Maybe it’s that Tuesday afternoon park day that you’re always stressed trying to make it to on time and where that braggy mom is always making you feel like you’re homeschooling wrong. Maybe it’s the history curriculum that everybody grumbles through, so much so that you never seem to actually get to history anymore. Maybe it’s starting the day with math, which seemed like such a good idea when your friend suggested it but which has gotten pretty much every day this month off to a grumpy start. Maybe it’s your pottery classes, or your current readaloud, or the co-op that just doesn’t feel like a good fit anymore. Whatever it is, it’s time to bid it farewell.
We tend to think of quitting as a negative—it’s like giving up, right? We want to be people who follow through on what we start, especially if we’ve committed money, or time, or energy to a project. Shouldn’t we see it through to the end? But sometimes quitting can be a great thing. Quitting something that isn’t working frees you up to find something that is working better, something that you really love instead of something thatyou’re just trudging through.
Your mission this week: Pinpoint something that isn’t working in your homeschool—it can be as big or small as you want—and quit it, guilt-free.
I don’t know about you, but when we started homeschooling, I actually thought the housework part of life would get a little easier. After all, we would all be home all day—surely that would making keeping up with the dishes/laundry/bathroom cleaning a little easier, right?
Nope. At least not for us. Homeschooling didn’t give me more housework time—it just meant we were home to make bigger and more exciting messes. I’ve accepted the fact that homeschooling and a shiny clean house don’t go together for everyone, but if we want to have a happy homeschool, it’s also important to recognize that the burden of housework should not fall on one person’s shoulders.
Even very young kids can help with things like sorting laundry or tearing up lettuce for a salad, and older kids can take ownership of tasks from start to finish. It makes sense to collaborate on this. Sit down with your kids and make a list of all the housework that has to get done every day, then figure out together a fair way to divide it up. Be clear about expectations—what, specifically, does picking up the family room entail?—and deadlines—should work be finished before lunch or before bedtime? Be open to changing things as you go along. Treat it like any homeschool project—a work in progress that you’ll figure out together. Don’t think of it assigning chores: Instead, treat housework as a shared responsibility that everyone participates in. Between reminders and overseeing and that never-ending to-do list, you might only squeeze out 30 minutes of free time a day from letting your kids take on some of the daily duty—but hey, that’s 30 minutes, and as you settle into your new routine, that time may grow.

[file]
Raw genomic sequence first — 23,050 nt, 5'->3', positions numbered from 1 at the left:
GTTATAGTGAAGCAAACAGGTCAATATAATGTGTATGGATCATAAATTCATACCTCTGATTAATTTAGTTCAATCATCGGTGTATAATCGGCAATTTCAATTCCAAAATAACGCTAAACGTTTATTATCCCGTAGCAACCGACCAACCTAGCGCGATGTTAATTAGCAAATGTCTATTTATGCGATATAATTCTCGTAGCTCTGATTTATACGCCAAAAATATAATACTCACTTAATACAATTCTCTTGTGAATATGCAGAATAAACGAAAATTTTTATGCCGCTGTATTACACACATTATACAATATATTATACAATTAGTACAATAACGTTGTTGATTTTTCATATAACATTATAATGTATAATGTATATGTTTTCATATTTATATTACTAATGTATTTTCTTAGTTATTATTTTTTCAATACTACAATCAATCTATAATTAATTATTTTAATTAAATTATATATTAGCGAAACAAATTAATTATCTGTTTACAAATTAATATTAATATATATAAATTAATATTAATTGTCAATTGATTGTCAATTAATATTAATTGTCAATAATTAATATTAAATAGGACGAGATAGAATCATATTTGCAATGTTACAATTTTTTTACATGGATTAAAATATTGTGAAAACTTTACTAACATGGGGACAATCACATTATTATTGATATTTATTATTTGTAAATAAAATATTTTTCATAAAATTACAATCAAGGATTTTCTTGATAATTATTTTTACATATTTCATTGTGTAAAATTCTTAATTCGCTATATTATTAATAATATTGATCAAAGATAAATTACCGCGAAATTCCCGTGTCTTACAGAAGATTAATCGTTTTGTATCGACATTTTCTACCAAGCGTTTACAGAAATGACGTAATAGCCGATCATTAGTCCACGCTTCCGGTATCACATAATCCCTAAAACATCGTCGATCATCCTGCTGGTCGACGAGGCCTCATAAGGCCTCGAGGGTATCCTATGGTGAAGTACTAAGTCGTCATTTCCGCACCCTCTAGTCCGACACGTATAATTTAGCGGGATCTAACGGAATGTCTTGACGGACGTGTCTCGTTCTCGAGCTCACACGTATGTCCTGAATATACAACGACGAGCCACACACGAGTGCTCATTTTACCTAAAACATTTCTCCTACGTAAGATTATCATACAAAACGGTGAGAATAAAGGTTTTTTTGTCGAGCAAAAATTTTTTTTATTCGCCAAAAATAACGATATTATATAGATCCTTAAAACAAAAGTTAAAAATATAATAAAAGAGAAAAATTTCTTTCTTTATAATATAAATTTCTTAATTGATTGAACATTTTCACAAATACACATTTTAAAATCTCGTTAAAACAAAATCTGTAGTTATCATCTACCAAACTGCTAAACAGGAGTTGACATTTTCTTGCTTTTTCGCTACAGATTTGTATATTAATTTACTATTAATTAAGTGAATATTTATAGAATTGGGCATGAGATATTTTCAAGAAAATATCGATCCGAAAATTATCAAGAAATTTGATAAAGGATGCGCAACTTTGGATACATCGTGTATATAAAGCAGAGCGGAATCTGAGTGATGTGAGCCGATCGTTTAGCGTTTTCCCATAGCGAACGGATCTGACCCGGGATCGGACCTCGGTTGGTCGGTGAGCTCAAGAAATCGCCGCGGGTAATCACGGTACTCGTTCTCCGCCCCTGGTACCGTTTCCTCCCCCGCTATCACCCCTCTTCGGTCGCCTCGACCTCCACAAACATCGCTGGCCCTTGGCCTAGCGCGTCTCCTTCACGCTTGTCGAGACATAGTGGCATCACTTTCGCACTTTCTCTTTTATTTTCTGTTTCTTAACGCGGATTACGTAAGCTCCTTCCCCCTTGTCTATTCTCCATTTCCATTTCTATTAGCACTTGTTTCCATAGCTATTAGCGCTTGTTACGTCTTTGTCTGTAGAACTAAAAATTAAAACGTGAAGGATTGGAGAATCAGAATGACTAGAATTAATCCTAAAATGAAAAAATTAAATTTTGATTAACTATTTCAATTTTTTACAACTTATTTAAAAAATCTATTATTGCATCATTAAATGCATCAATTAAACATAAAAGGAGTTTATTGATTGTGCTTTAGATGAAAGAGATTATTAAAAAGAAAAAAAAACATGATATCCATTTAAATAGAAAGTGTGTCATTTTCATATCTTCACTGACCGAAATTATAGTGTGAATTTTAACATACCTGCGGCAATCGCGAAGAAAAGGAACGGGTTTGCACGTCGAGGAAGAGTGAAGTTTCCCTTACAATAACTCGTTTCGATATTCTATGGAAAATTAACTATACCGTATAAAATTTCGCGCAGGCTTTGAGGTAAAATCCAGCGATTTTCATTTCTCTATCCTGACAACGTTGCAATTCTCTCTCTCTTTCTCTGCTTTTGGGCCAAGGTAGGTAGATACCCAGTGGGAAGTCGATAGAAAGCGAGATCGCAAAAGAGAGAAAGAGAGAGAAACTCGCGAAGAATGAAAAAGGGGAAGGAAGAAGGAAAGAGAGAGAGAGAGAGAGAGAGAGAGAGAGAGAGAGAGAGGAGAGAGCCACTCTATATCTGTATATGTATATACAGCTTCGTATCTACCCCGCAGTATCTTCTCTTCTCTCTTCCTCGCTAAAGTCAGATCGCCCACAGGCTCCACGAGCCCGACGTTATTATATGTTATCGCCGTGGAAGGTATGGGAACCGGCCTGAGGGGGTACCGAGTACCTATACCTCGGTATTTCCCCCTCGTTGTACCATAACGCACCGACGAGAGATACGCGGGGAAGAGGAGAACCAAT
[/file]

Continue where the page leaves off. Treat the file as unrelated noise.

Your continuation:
And don’t think divvying up the housework list is just for you: Researchers at the University of Minnesota found that helping with household tasks is the number-one predictor for future success—more than IQ, more than extracurricular activities, more than social status.
Your challenge this week: Sit down with your kids to plot a new daily schedule that lets everyone share in the everyday household duties. Try to take at least one task completely off your to-do list.
Pretty much everyone could stand to get a little more sleep—and homeschoolers are fortunate enough to be in a position to actually get some.